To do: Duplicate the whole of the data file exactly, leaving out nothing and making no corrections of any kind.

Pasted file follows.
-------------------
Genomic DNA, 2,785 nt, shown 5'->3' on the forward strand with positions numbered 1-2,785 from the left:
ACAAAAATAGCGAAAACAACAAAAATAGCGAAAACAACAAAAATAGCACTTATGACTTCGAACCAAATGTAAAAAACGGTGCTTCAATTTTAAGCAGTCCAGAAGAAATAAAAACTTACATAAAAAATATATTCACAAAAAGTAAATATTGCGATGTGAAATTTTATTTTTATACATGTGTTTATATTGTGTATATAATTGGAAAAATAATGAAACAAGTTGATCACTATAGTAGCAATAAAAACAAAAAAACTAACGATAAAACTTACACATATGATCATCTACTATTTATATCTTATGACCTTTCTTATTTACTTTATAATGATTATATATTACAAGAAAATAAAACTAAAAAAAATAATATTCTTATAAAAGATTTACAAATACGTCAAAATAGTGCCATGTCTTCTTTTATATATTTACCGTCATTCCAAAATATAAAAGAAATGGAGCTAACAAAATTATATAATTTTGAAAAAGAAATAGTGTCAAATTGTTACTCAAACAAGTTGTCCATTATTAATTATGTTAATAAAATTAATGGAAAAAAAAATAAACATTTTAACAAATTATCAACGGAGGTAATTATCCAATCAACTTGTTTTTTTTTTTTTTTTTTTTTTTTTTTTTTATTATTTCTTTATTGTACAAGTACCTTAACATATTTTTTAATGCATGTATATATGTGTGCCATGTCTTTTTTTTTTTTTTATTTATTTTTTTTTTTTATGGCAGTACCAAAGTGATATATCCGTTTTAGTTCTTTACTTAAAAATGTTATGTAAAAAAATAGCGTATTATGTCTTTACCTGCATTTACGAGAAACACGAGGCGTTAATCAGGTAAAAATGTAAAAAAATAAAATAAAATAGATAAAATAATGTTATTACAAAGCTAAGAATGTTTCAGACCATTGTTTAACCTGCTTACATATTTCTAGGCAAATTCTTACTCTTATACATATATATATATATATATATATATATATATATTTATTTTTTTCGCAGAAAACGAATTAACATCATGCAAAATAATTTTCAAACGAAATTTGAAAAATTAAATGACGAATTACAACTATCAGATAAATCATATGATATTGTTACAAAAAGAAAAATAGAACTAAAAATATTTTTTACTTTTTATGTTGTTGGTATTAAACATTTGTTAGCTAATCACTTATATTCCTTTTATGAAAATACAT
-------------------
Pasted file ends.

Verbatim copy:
Genomic DNA, 2,785 nt, shown 5'->3' on the forward strand with positions numbered 1-2,785 from the left:
ACAAAAATAGCGAAAACAACAAAAATAGCGAAAACAACAAAAATAGCACTTATGACTTCGAACCAAATGTAAAAAACGGTGCTTCAATTTTAAGCAGTCCAGAAGAAATAAAAACTTACATAAAAAATATATTCACAAAAAGTAAATATTGCGATGTGAAATTTTATTTTTATACATGTGTTTATATTGTGTATATAATTGGAAAAATAATGAAACAAGTTGATCACTATAGTAGCAATAAAAACAAAAAAACTAACGATAAAACTTACACATATGATCATCTACTATTTATATCTTATGACCTTTCTTATTTACTTTATAATGATTATATATTACAAGAAAATAAAACTAAAAAAAATAATATTCTTATAAAAGATTTACAAATACGTCAAAATAGTGCCATGTCTTCTTTTATATATTTACCGTCATTCCAAAATATAAAAGAAATGGAGCTAACAAAATTATATAATTTTGAAAAAGAAATAGTGTCAAATTGTTACTCAAACAAGTTGTCCATTATTAATTATGTTAATAAAATTAATGGAAAAAAAAATAAACATTTTAACAAATTATCAACGGAGGTAATTATCCAATCAACTTGTTTTTTTTTTTTTTTTTTTTTTTTTTTTTTATTATTTCTTTATTGTACAAGTACCTTAACATATTTTTTAATGCATGTATATATGTGTGCCATGTCTTTTTTTTTTTTTTATTTATTTTTTTTTTTTATGGCAGTACCAAAGTGATATATCCGTTTTAGTTCTTTACTTAAAAATGTTATGTAAAAAAATAGCGTATTATGTCTTTACCTGCATTTACGAGAAACACGAGGCGTTAATCAGGTAAAAATGTAAAAAAATAAAATAAAATAGATAAAATAATGTTATTACAAAGCTAAGAATGTTTCAGACCATTGTTTAACCTGCTTACATATTTCTAGGCAAATTCTTACTCTTATACATATATATATATATATATATATATATATATATTTATTTTTTTCGCAGAAAACGAATTAACATCATGCAAAATAATTTTCAAACGAAATTTGAAAAATTAAATGACGAATTACAACTATCAGATAAATCATATGATATTGTTACAAAAAGAAAAATAGAACTAAAAATATTTTTTACTTTTTATGTTGTTGGTATTAAACATTTGTTAGCTAATCACTTATATTCCTTTTATGAAAATACAT